Josh is both artistic and musical, and he likes to write
stories. Be he likes music to follow careful rules, his drawings
are realistic, and he only likes to write about what could be
proven as fact.

4. The Creative Personality
     In contrast, Justin, the creative type, loves to explore new
possibilities. The creative type loves open-ended, subjective
questions, including those which ask him to express his opinion
or compare and contrast two different things or speculate as to
why something might have occurred.
     The creative learner loves to write, create, and tinker. He
tends to be an undisciplined daydreamer and may need help staying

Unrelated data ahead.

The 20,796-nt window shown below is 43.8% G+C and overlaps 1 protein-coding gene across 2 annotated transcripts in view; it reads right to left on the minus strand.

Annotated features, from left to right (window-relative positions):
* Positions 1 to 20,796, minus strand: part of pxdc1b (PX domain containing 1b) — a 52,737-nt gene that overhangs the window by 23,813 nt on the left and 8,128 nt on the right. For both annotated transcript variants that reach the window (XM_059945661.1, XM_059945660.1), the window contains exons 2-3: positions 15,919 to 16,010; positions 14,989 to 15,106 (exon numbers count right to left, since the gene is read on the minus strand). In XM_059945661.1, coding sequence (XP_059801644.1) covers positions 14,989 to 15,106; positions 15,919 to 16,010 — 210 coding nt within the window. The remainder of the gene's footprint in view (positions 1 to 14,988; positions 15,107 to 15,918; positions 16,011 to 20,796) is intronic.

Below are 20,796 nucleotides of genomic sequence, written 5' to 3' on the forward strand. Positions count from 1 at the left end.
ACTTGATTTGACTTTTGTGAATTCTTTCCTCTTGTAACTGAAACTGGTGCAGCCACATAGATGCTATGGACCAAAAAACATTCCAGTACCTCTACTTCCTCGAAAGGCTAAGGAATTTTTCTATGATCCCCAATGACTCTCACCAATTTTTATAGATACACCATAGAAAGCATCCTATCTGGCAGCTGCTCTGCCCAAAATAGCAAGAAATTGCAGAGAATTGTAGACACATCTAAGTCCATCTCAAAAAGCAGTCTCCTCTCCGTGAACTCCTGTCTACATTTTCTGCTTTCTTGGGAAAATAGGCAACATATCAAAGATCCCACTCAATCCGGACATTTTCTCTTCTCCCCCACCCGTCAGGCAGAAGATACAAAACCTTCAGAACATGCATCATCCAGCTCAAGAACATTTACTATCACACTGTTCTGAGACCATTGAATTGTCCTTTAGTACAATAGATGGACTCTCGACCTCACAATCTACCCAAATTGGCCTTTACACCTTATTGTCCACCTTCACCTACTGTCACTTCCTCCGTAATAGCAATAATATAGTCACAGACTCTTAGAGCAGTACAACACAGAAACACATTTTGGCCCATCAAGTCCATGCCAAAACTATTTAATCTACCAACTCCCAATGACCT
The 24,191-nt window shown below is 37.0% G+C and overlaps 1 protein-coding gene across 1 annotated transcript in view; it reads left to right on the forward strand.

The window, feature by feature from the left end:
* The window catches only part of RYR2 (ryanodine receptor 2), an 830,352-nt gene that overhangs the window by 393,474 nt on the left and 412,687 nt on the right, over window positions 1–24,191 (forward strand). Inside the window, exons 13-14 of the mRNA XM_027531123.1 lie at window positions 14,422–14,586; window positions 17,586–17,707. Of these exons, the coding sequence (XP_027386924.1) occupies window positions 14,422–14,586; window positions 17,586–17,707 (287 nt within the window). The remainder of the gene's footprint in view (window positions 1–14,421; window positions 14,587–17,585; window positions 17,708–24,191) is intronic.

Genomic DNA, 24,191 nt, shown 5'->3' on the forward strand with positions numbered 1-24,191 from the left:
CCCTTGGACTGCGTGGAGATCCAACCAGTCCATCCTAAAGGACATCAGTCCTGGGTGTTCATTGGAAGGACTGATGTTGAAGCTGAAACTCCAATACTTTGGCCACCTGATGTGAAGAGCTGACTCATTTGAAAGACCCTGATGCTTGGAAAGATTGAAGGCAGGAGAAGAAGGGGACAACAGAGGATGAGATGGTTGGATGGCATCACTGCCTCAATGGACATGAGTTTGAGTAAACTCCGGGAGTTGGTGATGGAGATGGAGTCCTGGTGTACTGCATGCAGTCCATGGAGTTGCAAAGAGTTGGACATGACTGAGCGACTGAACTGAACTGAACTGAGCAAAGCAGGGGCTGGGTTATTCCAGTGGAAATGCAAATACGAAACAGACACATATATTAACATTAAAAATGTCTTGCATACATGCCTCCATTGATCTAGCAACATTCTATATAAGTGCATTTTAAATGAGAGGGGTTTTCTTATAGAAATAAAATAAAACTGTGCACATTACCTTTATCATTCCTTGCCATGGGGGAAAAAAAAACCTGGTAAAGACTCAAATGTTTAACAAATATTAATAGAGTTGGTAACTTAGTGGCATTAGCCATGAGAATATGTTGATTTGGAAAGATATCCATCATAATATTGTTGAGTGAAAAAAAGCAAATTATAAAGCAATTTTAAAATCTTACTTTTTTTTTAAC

focused on assignments, especially those for which he must
memorize facts.
     Justin is most motivated to learn facts if I give him a how
or why puzzle which requires the facts in order to solve it.

A Balanced Approach
     In choosing your curriculum, keep your child's individual
personality in mind. We want to get to know our children's unique
personalities, appreciate them, and teach difficult facts or
concepts in the learning mode they relate to best.
     Still, every child should be solidly trained in
self-discipline and Christian character, and every child should
be given facts to master, philosophical questions to answer, and
hands-on activities to do. Every child needs a balanced
education.

          A wise teacher will strike a careful balance
     between accommodating her children's individual
     learning styles and, at the same time, shoring up
     their weak points and training each and every one
     in Christian character.